Conversely, I still have my insecurities. I am insecure about them because of myself and what I want. I have MY PERSONAL idea of what perfect me is, and I am a perfectionist. That is not Victoria’s Secret’s fault, not Joan Rivers’ (may she rest her fabulous feisty soul), not Taylor Swift’s, nor Vogue’s fault, IT IS MINE! No one, except for me, is truly responsible for how I feel about myself. Yes, it helps that men, women, and children have gone out of their way to tell me that they think I am pretty. It helps. But, that does not stop me from wanting my legs and core to be more toned. It does not stop me from wanting bigger gastrocnemius muscles. It does not stop me from using things from the Dead Sea to pamper my face. Those are all personal choices and I am okay with them. My insecurities keep me human and humble. They suck, but I’d rather find the positives than to dwell in self-pity and finger point at everyone/everything else. These things keep humble and conscious of the feelings of fellow females. My consciousness leads segues courtesy of how I could potentially trigger the insecurities of another female.
We all have our inner demons and low moments. Unfortunately, they are inevitable. Bad,or the absence/lack of good, moments qualify the good moments. I will always know what it is like to not want to leave the house because I am not feeling up to par in the mirror. Because of this, I can sympathize with other girls. Also, I can appreciate the moments where I feel totally confident for one reason or another. We may not all have the same insecurities, but we have insecurities, nonetheless. One girl’s insecurity can hold just as much value to her as that of another. You can still feel perfect, with these insecurities. There are days where I want to complain that my legs are not a toned as I want them to be, then I take a step back and appreciate the fact that I even have the option to complain about my legs. Some girls wish they had long legs to complain about, or in some grave cases; some wish they even had legs. It sounds dramatic, but we always see people who do not know what they have until it is gone; I do my best to prevent that in every facet of my beautifully blessed life.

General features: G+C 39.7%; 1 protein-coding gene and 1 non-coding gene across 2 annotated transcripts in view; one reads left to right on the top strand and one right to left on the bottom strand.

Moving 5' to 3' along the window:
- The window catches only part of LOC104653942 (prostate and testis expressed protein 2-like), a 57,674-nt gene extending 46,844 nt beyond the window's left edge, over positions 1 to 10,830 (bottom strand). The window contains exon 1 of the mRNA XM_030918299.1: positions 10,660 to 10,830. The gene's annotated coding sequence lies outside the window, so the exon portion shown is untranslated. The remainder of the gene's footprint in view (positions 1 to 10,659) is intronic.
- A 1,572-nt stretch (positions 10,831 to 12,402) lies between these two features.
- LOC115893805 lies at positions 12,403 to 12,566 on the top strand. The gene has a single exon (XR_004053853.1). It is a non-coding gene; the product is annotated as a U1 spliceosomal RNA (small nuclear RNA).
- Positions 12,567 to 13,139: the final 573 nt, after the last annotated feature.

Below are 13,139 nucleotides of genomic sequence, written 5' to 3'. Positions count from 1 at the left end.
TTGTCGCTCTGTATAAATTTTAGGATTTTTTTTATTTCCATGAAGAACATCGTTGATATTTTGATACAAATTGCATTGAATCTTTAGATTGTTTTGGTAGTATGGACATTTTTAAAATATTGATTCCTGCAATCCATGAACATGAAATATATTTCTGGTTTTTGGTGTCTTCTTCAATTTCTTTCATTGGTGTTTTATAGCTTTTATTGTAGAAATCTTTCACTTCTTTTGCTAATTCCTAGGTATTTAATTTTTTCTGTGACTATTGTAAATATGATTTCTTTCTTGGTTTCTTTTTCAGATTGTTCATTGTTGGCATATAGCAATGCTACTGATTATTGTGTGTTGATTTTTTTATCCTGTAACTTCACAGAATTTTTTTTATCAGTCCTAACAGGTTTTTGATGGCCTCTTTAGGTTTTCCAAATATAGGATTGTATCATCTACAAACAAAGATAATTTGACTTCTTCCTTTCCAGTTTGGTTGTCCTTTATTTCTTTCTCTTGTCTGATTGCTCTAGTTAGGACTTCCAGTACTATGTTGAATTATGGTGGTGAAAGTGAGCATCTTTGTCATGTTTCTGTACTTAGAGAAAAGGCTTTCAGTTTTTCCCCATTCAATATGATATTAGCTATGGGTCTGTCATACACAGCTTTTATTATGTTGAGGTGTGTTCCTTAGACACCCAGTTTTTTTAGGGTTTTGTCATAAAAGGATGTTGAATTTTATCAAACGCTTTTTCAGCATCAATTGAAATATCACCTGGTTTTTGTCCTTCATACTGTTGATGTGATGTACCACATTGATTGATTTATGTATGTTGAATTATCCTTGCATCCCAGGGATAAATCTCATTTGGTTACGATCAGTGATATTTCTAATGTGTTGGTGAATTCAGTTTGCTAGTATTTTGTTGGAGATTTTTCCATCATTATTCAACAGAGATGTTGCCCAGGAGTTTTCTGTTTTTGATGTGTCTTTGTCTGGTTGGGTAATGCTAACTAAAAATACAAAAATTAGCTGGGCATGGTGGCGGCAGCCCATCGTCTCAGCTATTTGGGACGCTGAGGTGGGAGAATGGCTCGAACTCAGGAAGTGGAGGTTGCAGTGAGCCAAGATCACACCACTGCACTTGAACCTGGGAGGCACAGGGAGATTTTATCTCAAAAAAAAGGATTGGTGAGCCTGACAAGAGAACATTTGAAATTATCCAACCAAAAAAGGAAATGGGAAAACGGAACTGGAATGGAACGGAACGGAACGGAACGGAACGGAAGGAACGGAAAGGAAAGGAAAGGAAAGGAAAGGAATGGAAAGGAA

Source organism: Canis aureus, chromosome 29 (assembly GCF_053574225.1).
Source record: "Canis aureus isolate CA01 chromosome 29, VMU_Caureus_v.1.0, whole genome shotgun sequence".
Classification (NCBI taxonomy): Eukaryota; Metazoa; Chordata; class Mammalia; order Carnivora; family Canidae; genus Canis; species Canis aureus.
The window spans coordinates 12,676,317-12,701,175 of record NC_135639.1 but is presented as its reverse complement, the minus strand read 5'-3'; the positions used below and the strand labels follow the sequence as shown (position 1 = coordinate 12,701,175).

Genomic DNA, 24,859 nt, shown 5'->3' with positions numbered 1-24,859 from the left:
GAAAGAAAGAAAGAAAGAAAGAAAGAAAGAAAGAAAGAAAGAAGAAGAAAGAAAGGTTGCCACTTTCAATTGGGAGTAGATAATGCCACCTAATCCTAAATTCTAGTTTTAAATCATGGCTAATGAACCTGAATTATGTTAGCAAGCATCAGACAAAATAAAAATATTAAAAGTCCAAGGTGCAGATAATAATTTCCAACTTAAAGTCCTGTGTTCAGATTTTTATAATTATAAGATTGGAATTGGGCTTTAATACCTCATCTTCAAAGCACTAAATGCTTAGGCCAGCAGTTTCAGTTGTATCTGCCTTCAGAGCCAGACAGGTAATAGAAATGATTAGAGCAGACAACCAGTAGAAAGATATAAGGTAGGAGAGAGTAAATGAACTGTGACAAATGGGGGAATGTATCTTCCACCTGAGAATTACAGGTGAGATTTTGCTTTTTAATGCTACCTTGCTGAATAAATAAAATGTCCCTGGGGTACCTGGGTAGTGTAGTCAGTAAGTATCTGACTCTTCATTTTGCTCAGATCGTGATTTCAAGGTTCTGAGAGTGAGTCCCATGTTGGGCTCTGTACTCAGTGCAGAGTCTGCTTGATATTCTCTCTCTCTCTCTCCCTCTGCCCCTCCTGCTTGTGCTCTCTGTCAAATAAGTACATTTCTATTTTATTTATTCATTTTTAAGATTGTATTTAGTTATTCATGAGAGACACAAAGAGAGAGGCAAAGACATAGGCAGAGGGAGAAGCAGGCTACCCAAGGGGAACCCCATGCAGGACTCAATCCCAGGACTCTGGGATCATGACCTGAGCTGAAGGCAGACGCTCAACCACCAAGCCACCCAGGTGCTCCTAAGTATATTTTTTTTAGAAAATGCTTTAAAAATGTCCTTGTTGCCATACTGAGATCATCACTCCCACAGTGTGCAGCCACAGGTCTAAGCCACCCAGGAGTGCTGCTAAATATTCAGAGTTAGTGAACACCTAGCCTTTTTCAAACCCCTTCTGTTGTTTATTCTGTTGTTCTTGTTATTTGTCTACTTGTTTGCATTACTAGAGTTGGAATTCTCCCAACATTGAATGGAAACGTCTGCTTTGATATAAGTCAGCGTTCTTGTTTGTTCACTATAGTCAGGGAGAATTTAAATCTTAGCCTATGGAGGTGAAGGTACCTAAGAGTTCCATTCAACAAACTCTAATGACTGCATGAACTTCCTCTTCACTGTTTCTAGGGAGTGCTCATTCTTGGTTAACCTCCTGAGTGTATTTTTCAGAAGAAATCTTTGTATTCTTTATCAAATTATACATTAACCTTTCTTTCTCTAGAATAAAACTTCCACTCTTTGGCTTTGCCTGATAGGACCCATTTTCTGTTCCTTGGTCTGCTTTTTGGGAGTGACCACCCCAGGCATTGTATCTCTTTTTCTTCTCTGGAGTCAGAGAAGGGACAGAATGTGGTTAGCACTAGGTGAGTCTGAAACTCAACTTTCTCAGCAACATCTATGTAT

Take responsibility for your insecurities and state of being. If something is fixable to any stretch of reality, then fix it. DO whatever you can in your power to “fix” what you see as a problem—————-without physically, mentally, professionally or emotionally harming another being. Don’t go protesting about how society needs to change as a whole. Change of the mass is the result of cumulative individual motions in that direction. We tend to forget to focus on who we truly have control over- ourselves. Just keep in mind that you should only see something as a flaw, because YOU genuinely feel that way; not because you think “society” feels that way. Who is society? If someone dismisses you because of your appearance, dismiss them as a relevant person, Why should you really care? While you’re fixated on their comment, they are probably deciding which car they should take out tonight at the same moment. Indeed, it is easier said than done, but keeping this in the front of my mind keeps warrants me to rebound faster than normal.
“You would not worry so much about what others think of you if you realized how seldom they do.” Eleanor Roosevelt
I am not saying walk around naked, don’t bathe, or paint yourself pink. If that is what you want, I am sure there are communities for you somewhere in the world. I am saying that when you take responsibility for our choices, outlook, and state of being, you will act accordingly. Moreover, you do not have the moral right to condemn another person for being part of the ideal/majority societal realm, if you do not think it is okay for them to do to you as a member of the minority/less than ideal realm. Idealism itself is extremely subjective. 62 to 74 degrees is my ideal weather temperature range, it is 80-90 degrees for most of my friends. I may think they are crazy for liking not being able to breathe, but that has no effect on what they deem to be ideal. Same difference!
Find something about you that makes you fall in love with yourself. As Narcissistic as that sounds, you shall come to realize how little society/the media has to do with you as an individual and your self-image choices. Life is easier and greater than most care to realize. Focus on personal improvement and radiate positivity, then everything else will fall into place accordingly. You dictate your beauty. XOXO ❤
“No one can make you feel inferior without your consent.” – Eleanor Roosevelt